Last night's wine (the 2006 Root:1 Cabernet Sauvignon from the Colchagua Valley in Chile) was an impulse buy at Costco, and I began to regret the purchase as soon as I haded over my credit card at the register. I'm not a bit fan of Cabernet Sauvignon-based wines (probably a result of a psychological need to be different), and I have not had very good experiences with Chilean wines (most of what I've tried has been green and thin and not very appealing). In the store, though, I was won over by the stylish packaging, the price ($8, if I recall correctly), and the marketing schtick. Namely, the grapes used to make this wine are from ungrafted vines. Since the phylloxera destroyed European vineyards in the second half of the 19th Century, most of the world's commercial vitis vinifera vines have been grafted. The grape-bearing part is vitis vinifera, but it has been grafted onto roots from non-vinifera North American grape species. North American non-vinifera grape varieties, you see, are immune to the ravages of phylloxera, and the discovery that this was so saved the European wine industry. But phylloxera hasn't reached every corner of the wine world, at least not yet. Specifically, most of South America has never been visited by it, and so grafting is not nearly as widespread in Chile and Argentina as it is in the rest of the world. Root:1's marketing claims that the lack of grafting makes their grapes have a more intense fruit and varietally authentic character. I'm more than a bit suspicious of that claim, but I had to try it. And so I bought a bottle.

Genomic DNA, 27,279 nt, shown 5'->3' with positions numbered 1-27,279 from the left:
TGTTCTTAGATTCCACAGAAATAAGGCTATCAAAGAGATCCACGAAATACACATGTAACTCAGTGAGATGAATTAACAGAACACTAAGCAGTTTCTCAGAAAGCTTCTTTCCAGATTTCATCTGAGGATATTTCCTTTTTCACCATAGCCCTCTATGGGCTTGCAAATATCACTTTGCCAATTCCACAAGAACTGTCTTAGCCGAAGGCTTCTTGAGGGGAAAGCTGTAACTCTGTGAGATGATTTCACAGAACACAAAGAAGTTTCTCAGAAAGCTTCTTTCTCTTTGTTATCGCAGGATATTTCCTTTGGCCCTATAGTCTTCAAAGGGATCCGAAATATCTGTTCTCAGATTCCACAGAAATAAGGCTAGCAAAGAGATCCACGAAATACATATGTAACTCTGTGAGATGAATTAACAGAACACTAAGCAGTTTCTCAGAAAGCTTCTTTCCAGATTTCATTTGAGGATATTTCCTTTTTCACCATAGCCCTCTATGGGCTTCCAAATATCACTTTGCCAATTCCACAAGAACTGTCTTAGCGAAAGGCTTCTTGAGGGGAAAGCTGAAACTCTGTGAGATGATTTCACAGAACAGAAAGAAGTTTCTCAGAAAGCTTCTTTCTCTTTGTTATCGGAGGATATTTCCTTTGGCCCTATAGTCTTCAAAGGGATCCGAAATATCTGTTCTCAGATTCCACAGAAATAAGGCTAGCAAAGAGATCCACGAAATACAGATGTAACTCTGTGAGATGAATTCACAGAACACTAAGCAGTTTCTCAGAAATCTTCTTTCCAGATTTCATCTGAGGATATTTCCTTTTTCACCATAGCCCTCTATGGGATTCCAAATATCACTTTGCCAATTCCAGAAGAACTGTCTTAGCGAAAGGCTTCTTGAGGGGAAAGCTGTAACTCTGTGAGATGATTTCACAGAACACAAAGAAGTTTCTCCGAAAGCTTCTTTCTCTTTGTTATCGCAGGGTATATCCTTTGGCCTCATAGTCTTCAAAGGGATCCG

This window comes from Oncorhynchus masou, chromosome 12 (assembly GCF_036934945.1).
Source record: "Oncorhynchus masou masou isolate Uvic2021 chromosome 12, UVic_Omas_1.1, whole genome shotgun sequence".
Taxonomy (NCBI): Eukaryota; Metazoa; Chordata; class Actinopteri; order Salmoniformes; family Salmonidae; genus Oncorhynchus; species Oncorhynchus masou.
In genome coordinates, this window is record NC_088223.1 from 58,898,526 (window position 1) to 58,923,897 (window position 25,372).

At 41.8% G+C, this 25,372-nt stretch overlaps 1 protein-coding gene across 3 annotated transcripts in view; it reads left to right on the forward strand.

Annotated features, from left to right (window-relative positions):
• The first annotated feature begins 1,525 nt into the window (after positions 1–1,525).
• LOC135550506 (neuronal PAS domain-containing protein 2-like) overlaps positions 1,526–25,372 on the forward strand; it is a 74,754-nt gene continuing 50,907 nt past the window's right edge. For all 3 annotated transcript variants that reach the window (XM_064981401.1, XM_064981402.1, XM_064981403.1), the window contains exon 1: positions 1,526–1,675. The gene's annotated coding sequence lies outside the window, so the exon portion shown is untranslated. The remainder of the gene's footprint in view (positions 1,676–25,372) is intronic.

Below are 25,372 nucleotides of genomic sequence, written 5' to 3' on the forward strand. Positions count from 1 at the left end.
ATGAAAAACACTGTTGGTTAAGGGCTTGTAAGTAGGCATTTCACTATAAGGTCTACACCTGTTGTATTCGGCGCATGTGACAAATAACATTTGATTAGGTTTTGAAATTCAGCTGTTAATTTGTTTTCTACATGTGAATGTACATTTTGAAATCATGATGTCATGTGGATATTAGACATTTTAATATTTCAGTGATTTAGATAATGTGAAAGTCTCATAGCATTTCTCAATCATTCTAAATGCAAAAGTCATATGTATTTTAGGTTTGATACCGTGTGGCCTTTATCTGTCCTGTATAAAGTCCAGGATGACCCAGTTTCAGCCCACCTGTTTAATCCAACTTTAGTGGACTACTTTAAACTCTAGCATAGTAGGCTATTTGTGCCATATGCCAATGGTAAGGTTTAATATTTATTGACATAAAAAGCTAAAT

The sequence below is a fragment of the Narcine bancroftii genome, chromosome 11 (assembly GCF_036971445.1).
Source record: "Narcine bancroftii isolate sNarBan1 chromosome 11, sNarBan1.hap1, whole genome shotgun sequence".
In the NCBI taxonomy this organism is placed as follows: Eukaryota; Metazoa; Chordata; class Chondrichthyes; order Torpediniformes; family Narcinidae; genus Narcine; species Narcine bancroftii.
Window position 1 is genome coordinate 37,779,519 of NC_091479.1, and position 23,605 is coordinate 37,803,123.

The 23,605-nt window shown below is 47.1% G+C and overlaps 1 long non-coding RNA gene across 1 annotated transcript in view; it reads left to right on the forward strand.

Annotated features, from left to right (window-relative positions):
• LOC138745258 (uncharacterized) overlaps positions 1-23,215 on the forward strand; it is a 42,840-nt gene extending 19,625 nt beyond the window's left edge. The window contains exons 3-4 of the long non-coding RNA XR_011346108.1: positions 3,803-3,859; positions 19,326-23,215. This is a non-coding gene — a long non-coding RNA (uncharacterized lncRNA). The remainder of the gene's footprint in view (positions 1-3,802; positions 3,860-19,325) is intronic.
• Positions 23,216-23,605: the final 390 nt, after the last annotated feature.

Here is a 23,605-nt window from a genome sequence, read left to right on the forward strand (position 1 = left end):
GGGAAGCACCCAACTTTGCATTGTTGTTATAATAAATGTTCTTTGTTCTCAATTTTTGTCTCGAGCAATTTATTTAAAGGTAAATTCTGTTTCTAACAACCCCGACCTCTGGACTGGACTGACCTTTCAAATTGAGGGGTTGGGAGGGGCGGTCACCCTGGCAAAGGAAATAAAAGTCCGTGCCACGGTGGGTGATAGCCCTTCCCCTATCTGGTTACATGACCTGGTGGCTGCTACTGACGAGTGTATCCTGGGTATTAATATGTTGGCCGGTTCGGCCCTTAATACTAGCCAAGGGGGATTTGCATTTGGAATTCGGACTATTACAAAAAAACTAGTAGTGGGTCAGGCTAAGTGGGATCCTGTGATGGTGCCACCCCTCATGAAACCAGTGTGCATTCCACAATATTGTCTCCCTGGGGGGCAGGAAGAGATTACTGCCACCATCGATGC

Cabernet Sauvignon is famous for having a green streak. Given that one of its parents is the Cabernet Franc, which is about as vegetal as a red grape variety gets, this isn't particularly surprising. There is a good bit of green bell pepper on the nose, as befits a Cabernet Sauvignon wine. But there is also a very sharp and distinct rhubarb aroma. I like rhubarb. There is some decent red fruit on the palate, along with some olives. It's a bit thin and a bit short, but I still enjoyed it. It's better than most other Chilean wines that I have tried, and it offers good value for $8 a bottle. My impulses were good in this case.